Canal (500W/300S)
Canal Street between Jackson and Van Buren Streets, Near West Side

Service Notes:

Garfield Line/Douglas Line

Quick Facts:

Address: 324-326 S. Canal Street
Established: May 6, 1895
Original Line: Metropolitan West Side Elevated
Previous Names: Canal - Union Station

Skip-Stop Type:


Rebuilt: c. 1922
Status: Demolished


The Canal station was opened in 1895 when the Metropolitan "L" first opened. It was located on the four-track Metropolitan main line, on which all three branches of the Met -- the Northwest branch, Garfield Park branch, and Douglas Park branch -- entered downtown Chicago.

The station consisted of a station house at street level and two island platforms at track level, allowing trains on all four track to call at the station.

A fire in the neighborhood around Canal station on March 15, 1922 virtually destroyed the "L" facility, requiring it to be rebuilt. The platforms remained largely the same, but the station house was rebuilt. The new entrance facility was a Classical Revival design with Beaux-Arts influence designed by staff architect Arthur Gerber.

A new Union Station, serving several main line intercity railroads, was formally opened July 23, 1925, replacing an earlier railroad station on a similar site. The Chicago Daily Tribune on same day contained a paid advertisement stating, "A short enclosed passageway connects the station directly with the Canal Street Station of the Elevated Railroad." Within the Canal "L" station a stairway went down to Union Station's underground track level, then a walkway ran for half a block, separated from Union Station's track area by an iron fence, and finally into the lobby of Union Station. The article "Chicago's Stations: Gates to Everywhere" from the August 1948 issues of Trains magazine also discussed the "L"-Union Station tunnel:

"It's kind of tough, also, that we can't get out on the platform and look at the prow-pointed T1 at the head end of many Pennsy trains. But Union is all business, and frowns at folk who try to sneak by the gatemen 'just to see the trains.' Here's a tip, though: if you go along 'frustration walk' -- which is the entrance leading from the Canal Street 'L' station -- you can get a squint of a train or two at the southwestern end of the terminal. Like as not, there will be some Burlington open-platform cars used on suburban runs out Aurora way.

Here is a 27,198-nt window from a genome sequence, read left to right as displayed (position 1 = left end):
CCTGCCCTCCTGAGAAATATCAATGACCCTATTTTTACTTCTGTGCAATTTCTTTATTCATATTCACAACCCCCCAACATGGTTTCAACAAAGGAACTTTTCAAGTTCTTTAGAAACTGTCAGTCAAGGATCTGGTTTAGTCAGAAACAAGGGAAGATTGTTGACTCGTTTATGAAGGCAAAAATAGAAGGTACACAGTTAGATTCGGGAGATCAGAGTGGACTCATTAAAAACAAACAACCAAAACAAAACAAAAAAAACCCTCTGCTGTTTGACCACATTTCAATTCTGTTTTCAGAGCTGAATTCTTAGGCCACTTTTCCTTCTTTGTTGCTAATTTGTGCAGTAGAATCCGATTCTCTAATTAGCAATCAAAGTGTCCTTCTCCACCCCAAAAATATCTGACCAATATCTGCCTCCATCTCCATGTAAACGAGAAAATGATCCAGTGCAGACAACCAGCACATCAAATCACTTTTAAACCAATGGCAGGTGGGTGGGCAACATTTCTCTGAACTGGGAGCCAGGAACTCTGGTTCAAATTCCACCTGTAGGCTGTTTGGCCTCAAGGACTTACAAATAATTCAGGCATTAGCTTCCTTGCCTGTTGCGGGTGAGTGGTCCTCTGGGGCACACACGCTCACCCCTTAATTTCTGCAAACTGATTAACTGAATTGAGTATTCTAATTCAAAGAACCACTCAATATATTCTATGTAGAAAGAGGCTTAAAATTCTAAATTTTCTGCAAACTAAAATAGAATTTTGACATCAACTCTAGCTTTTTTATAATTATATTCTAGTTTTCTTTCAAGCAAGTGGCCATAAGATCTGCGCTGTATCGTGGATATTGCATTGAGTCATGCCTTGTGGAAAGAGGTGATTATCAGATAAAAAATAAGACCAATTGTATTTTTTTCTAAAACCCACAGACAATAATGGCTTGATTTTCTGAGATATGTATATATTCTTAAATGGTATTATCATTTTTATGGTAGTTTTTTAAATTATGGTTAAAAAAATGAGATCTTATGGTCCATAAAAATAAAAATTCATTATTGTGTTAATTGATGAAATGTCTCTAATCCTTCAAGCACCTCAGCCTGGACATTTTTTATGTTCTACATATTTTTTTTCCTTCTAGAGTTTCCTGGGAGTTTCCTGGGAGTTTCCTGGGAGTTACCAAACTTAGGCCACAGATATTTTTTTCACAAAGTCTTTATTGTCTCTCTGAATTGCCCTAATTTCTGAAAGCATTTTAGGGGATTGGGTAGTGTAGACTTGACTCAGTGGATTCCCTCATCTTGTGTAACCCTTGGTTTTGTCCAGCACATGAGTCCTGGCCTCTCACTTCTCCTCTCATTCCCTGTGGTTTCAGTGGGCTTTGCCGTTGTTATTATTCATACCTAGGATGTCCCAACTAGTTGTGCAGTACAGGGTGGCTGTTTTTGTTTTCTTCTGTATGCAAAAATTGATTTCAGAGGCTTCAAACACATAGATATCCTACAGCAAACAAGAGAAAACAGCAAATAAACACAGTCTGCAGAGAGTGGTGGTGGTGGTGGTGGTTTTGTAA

"'Frustration walk' is so dubbed because commuters must walk along an iron-railed thoroughfare beside the tracks to enter the terminal. Then to go out to the train they are obliged to hike back from whence the came on the other side of the formidable railing. Short-cutting is verboten at Union. Many a commuter has seen his train pull out as he dashed madly down 'frustration walk' in an attempt to catch the train." 1

There are some conflicting descriptions of how the tunnel actually connected to the "L" station. According to some account, the passage was accessed from within the Canal Street station building, suggesting the connection was to the station house. Others recall that the passage from Union Station deposited them on the Canal station platform, not in the station house, with fare collection in between.2 It is believed that there were, in fact, two access routes between the elevated platforms and the tunnel. Passengers en route from the elevated platform walked through the headhouse of the rapid transit station. While passengers from the tunnel went directly to the platforms after passing through a fare collection point.

The Chicago Aurora & Elgin interurban used the Garfield Park branch to reach downtown Chicago through a reciprocal trackage rights agreement beginning on February 23, 1905, but did not originally serve Canal station. On August 1, 1927, shortly after the Insull group (who owned the Rapid Transit Company) obtained control of the CA&E, interurban trains began stopping at Canal so west suburban passengers could connect with Union Station via the pedestrian tunnel. CA&E passengers were also permitted to transfer to "L" trains here and at Wells Street Terminal and Marshfield beginning on the same date, and at Laramie beginning in 1928.3 CA&E trains served Canal station through the interurban's discontinuance of service east of Desplaines on September 20, 1953.

In 1951, trains to and from Logan Square (later extended to Jefferson Park in 1970, then to O'Hare in 1984) were rerouted from their Milwaukee-Paulina alignment to Marshfield into the Milwaukee-Dearborn Subway, which continued under Milwaukee, under Lake Street, then under Dearborn, later connecting to the Congress-Douglas trains under Congress Street upon that alignment's completion in 1958. Garfield Park and Douglas Park trains to and from the Loop, however, continued to operate over the old Met main line and through Halsted for the time being.

In 1953, the Garfield Park Line was rerouted via temporary grade-level trackage along Van Buren due to expressway construction, returning to the old elevated main line at Aberdeen. Canal remained open throughout the highway construction project. The station was closed on June 22, 1958 when the replacement Congress Line in the median of the Eisenhower Expressway opened a few hundred feet to the south. A replacement station, Clinton, was opened in the Dearborn Subway extension to the Congress Line.

Today, the tunnel that formerly connected Union Station to the Canal "L" station still exists, connecting to a parking garage that sits on the former site of the "L" station.



This Chicago-L.org article is a stub. It will be expanded in the future as resources allow.



1. Donovan, Frank P. Jr., "Chicago's Stations: Gates to Everywhere", Trains Magazine, August 1948, pp. 24-25 (Thanks to Alan Follett for supplying this article.)
2. "Shop Track", First & Fastest, Summer 2001.
3. Plachno, Larry. The Story of the Chicago Aurora & Elgin Railroad 2 -- History. Transportation Trails, 1989, p. 313.